This course, designed for students in human services fields who work with the aged, and students considering gerontology as a vocation, is an overview of the field. Topics include understanding the physiological, psychological and sociological aspects of aging, as well as myths about aging, health and social needs of the aging, and community resources and programs.
4 Undergraduate credits
Effective December 15, 2010 to present
Meets graduation requirements for
- Understand historical aspects of age relations in America.
- Will be able to find and utilize services to and by older people.
- Will be able to identify basic advocacy strategies.
- Will be able to identify myths and stereotypes of aging.
- Will be familiar with adult development stages and theoretical frameworks of aging.
- Will know and understand some of the basic issues affecting the lives of aging Americans (including economics, illness/wellness, employment/retirement, living environments, care giving, women and multicultural groups, death/dying/bereavement/widowhood, public policy).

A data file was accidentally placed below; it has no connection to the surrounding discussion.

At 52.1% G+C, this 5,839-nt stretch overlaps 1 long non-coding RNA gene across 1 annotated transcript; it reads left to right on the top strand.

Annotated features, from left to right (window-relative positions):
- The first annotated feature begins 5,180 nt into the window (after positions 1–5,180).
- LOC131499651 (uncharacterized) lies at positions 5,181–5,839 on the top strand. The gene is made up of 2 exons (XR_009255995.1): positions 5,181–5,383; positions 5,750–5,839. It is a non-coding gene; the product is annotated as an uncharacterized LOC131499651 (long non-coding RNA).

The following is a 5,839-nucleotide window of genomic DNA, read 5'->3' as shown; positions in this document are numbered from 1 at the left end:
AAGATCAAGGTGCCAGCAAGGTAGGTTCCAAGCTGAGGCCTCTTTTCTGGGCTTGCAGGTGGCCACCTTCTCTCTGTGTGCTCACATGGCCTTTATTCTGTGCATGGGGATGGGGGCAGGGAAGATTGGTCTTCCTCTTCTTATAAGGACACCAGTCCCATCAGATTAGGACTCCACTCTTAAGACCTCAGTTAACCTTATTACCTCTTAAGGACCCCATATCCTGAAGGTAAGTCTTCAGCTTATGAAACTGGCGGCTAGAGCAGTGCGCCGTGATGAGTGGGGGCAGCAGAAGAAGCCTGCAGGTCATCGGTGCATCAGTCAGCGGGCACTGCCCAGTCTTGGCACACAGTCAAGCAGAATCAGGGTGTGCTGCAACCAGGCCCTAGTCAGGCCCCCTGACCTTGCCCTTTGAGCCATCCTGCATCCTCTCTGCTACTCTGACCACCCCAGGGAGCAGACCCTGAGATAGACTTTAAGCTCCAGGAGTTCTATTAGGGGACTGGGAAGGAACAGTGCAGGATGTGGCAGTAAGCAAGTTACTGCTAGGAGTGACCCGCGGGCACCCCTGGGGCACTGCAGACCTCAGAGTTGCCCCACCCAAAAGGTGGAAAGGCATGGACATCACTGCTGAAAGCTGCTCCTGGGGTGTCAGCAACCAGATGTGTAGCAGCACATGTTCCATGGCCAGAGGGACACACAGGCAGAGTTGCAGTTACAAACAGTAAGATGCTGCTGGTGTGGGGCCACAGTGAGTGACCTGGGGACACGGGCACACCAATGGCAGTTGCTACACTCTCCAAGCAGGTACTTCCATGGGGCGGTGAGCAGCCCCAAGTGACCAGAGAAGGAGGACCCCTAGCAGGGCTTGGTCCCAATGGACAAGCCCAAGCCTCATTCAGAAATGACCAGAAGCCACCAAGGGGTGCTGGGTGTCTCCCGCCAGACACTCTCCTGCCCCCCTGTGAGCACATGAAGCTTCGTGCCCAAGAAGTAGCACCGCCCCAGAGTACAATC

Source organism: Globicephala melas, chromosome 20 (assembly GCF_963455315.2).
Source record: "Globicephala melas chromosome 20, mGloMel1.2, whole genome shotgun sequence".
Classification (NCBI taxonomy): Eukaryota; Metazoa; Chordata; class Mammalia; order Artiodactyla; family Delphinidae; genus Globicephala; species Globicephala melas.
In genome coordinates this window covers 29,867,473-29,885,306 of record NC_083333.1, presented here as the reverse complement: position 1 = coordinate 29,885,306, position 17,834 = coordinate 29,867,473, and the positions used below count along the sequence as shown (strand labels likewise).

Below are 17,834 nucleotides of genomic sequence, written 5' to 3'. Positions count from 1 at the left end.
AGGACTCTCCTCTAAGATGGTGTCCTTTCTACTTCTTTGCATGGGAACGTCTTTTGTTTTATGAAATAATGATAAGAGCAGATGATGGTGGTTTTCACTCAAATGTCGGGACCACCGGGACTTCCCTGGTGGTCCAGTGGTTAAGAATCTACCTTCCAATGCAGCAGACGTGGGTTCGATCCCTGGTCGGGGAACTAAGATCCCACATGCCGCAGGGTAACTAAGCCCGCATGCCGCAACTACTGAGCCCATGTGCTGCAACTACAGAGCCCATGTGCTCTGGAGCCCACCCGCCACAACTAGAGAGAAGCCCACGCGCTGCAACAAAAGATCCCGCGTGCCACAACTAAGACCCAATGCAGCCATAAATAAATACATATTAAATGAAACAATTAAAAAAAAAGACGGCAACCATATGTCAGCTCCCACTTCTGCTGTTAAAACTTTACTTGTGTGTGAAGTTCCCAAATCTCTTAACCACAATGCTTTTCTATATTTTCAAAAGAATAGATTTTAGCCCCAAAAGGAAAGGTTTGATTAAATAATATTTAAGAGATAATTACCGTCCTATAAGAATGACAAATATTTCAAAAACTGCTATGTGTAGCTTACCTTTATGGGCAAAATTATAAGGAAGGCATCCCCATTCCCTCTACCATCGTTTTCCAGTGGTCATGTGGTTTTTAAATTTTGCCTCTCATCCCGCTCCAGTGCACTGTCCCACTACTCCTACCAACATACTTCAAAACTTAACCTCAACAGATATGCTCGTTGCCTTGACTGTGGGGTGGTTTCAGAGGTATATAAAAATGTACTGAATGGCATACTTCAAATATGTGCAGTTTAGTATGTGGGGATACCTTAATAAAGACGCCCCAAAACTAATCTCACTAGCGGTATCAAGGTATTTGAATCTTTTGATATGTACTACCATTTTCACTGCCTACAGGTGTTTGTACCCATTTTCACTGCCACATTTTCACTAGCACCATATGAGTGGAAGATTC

- Will know basic demographics of the older American population.
- Will know some adaptive strategies utilized by older persons.
- Will recognize ageism in the culture.
- Will understand the functions of the federal, state, and local planning bodies on aging.
- Will understand the significance of social bonds for older people.
- Employ the methods and data that historians and social and behavioral scientists use to investigate the human condition.
- Examine social institutions and processes across a range of historical periods and cultures.
- Use and critique alternative explanatory systems or theories.
- Develop and communicate alternative explanations or solutions for contemporary social issues.